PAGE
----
49 John Holloway, Order, 1632 – 1640, Accomack – Northampton County Courthouse, Virginia, microfilm Reel# 1, page 166, dated to January 7, 1638/9.

50 William Waters, Order, 1640 – 1645, Northampton County Courthouse, Virginia, microfilm Reel# 2, folio 145.

51 John Holloway, Order, 1640 – 1645, Northampton County Courthouse, Virginia, microfilm Reel# 2, folio 147 and page 148.

52 Gabriell Searle, Order, 1640 – 1645, Northampton County Courthouse, Virginia, microfilm Reel# 2, page 148.

53 John Holloway, Order, 1640 – 1645, Northampton County Courthouse, Virginia, microfilm Reel# 2, page 148.

54 John Wignall, Order, 1632 – 1640, Accomack – Northampton County Courthouse, Virginia, microfilm Reel# 1, page 161, referencing his deposition that named John Holloway as indebted to Captain Howe for a post-mortem autopsy Holloway performed on the late Mr. Christopher Thomas.

55 Nugent, Nell M. Cavaliers and Pioneers: Abstracts of Virginia Land Patents and Grants 1623 – 1666, Vol. I, page 123.

56 Nugent, Nell M. Cavaliers and Pioneers: Abstracts of Virginia Land Patents and Grants 1623 – 1666, Vol. I, page 135.

57 John Holloway, Order, 1640 – 1645, Northampton County Courthouse, Virginia, microfilm Reel# 2, folio 62, referencing an order for John to “procure a Lease for certain Land sould by him unto Thomas Bell.”

58 John Holloway, Order, 1640 – 1645, Northampton County Courthouse, Virginia, microfilm Reel# 2, folio 77 and page 78, which cites Richard Smith as assigning a patent over to John Holloway and dated to February 26, 1641/2.

59 James Barnabey, Order, 1657 – 1664, Northampton County Courthouse, Northampton, Virginia. Microfilm Reel# 46, page 193 and folio 193. Edward H. Nabb Research Center for Delmarva History and Culture, Salisbury University, Salisbury, Maryland.

60 John Holloway, Order, 1640 – 1645, Northampton County Courthouse, Virginia, microfilm Reel# 2, folio 97 and 105, within which John Holloway offers a deposition and an oath, respectively, concerning a cow calf that he had marked for Thomas Smith.

61 Martin Kenneet, Order, 1640 – 1645, Northampton County Courthouse, Virginia, microfilm Reel# 2, folio 106. For another similar citation, see Henry Armitringe, Order, 1654 – 1655, Northampton County Courthouse, Northampton, Virginia, microfilm Reel# 4, page 3, which mentions that James Barnabey being at the house of John Holloway, deceased, asked Henry Armitringe to help him alter the livestock marks on about a dozen barrows.

62 John Holloway, Order, 1640 – 1645, Northampton County Courthouse, Virginia, microfilm Reel# 2, page 173 and folio 174, referencing two depositions which mention John Holloway, deceased, as having kept a cow calf for Roger Moye.

63 John Nuthall, Order, 1645 – 1651, Northampton County Courthouse, Virginia, microfilm Reel# 3, folio 20.

64 Alice Robins, Order, 1651 – 1654, Northampton County Courthouse, Northampton, Virginia. Microfilm Reel# 3, page 174, Edward H. Nabb Research Center for Delmarva History and Culture, Salisbury University, Salisbury, Maryland.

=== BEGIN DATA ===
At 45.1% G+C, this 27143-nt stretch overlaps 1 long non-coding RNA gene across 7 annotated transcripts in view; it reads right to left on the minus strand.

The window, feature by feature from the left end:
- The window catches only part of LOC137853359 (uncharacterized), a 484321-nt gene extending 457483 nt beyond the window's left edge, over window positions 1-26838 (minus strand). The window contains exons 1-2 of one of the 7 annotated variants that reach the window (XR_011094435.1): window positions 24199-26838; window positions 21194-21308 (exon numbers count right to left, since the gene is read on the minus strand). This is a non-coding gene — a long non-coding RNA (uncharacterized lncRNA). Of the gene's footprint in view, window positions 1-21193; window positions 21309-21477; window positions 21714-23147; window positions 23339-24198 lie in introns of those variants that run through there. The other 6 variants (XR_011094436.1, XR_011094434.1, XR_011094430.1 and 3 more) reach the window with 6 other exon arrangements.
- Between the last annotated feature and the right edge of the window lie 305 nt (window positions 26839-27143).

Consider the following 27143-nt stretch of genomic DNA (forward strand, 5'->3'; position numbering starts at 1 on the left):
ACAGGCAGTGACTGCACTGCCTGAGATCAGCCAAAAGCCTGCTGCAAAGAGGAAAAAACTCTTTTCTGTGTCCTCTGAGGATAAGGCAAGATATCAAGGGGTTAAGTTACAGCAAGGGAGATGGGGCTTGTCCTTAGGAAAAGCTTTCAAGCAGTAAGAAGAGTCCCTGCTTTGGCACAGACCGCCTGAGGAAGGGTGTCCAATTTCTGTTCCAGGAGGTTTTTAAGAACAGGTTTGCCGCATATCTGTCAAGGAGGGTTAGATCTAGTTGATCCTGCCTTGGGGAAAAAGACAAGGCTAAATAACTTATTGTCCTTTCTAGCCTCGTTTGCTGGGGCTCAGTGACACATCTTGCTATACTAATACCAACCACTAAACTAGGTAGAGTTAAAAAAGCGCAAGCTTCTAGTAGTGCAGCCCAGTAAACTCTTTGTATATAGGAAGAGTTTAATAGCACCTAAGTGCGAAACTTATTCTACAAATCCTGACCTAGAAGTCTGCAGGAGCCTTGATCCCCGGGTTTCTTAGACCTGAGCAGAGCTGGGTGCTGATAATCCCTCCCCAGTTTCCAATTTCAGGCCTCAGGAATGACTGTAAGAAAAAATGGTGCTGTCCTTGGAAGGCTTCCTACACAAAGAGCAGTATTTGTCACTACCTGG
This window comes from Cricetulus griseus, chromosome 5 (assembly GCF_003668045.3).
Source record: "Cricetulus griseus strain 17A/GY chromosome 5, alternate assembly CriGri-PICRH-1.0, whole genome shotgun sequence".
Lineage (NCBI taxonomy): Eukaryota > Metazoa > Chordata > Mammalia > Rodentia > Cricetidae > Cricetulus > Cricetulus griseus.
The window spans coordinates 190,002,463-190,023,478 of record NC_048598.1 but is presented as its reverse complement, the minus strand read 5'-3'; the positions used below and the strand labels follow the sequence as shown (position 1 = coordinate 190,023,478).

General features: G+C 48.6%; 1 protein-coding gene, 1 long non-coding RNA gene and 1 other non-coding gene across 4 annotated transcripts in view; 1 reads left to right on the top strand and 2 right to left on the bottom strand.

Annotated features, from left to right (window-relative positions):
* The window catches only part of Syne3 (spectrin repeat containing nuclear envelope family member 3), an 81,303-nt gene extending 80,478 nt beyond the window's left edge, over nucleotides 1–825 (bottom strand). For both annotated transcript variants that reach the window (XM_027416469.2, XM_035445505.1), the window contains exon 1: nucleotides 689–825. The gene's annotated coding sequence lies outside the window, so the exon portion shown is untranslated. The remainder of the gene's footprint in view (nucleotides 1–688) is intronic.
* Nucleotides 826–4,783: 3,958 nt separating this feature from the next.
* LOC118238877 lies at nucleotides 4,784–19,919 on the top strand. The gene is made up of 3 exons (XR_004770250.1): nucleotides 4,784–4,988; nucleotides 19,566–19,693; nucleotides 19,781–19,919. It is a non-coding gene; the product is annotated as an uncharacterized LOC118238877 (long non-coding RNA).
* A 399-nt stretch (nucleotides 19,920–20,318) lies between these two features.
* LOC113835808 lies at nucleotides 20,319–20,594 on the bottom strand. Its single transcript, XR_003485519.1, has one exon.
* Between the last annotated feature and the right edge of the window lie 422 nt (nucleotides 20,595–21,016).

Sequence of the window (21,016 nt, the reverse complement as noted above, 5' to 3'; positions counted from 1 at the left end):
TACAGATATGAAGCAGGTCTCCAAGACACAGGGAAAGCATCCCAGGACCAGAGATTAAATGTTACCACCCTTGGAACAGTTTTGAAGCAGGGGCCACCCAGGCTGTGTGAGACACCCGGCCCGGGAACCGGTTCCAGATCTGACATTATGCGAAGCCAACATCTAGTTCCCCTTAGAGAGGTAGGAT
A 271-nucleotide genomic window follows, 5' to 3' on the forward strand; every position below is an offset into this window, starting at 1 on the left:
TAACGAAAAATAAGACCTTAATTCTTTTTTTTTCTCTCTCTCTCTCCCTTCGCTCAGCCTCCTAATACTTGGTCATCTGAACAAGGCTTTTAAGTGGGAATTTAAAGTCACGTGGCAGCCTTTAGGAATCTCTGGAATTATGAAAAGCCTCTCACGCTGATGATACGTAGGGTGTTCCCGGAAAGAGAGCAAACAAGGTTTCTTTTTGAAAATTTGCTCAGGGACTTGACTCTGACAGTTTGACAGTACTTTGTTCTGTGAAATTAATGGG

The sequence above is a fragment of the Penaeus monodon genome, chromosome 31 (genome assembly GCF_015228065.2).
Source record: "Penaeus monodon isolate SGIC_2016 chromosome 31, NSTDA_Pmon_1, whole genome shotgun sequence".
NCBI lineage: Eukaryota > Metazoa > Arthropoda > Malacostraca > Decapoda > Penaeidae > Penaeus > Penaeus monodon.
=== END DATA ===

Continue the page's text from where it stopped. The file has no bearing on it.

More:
65 John Holloway, Order, 1640 – 1645, Northampton County Courthouse, Virginia, microfilm Reel# 2, page 212. Here it should be noted that the letter was written and signed by John Holloway, dated to March 12, 1641, yet only recorded in late 1644 (at least prior to January 7, 1644/5, since the following court session, recorded on the same page, took place on that date).

66 William Hockaday, Order, 1640 – 1645, Northampton County Courthouse, Virginia, microfilm Reel# 2, page 231.

67 Elias Hartrit, Order, 1640 – 1645, Northampton County Courthouse, Virginia, microfilm Reel# 2, folio 235.

68 John Nuthall, Order, 1640 – 1645, Northampton County Courthouse, Virginia, microfilm Reel# 2, page 236.

69 William Jones, Order, 1645 – 1651, Northampton County Courthouse, Virginia, microfilm Reel# 3, page 76.

70 John Holloway, Inventory, 1640 – 1645, Northampton County Courthouse, Virginia, microfilm Reel# 2, page 182 to folio 183.

71 William Jones, Order, 1645 – 1651, Northampton County Courthouse, Virginia, microfilm Reel# 3, page 27.

72 James Barnabey and John Nuthall, Order, 1645 – 1651, Northampton County Courthouse, Virginia, microfilm Reel# 3, folio 135. Here it should be noted that the legal term Quietus est refers to an official discharge of an individual’s account, thereby releasing the administrator(s) from any further responsibility.

73 James Barnabey and John Nuthall, Order, 1645 – 1651, Northampton County Courthouse, Virginia, microfilm Reel# 3, page 146.

74 John Nuthall, Order, 1645 – 1651, Northampton County Courthouse, Northampton, Virginia, microfilm Reel# 3, page 190 and folio 190.

75 Priscilla Holloway, Order, 1654 – 1655, Northampton County Courthouse, Northampton, Virginia. Microfilm Reel# 4, page 84, Edward H. Nabb Research Center for Delmarva History and Culture, Salisbury University, Salisbury, Maryland. For the actual transaction entered into the records as being fulfilled, see Priscilla Holloway, Order, 1657 – 1664, Northampton County Courthouse, Northampton, Virginia, microfilm Reel# 46, folio 37.

76 Elizabeth Nuthall, Order, 1651 – 1654, Northampton County Courthouse, Northampton, Virginia, microfilm Reel# 3, page 46.

77 Priscilla Holloway, Order, 1657 – 1664, Northampton County Courthouse, Northampton, Virginia, microfilm Reel# 46, folio 49.

78 Ann Ward, Order, 1651 – 1654, Northampton County Courthouse, Northampton, Virginia, microfilm Reel# 3, folio 181.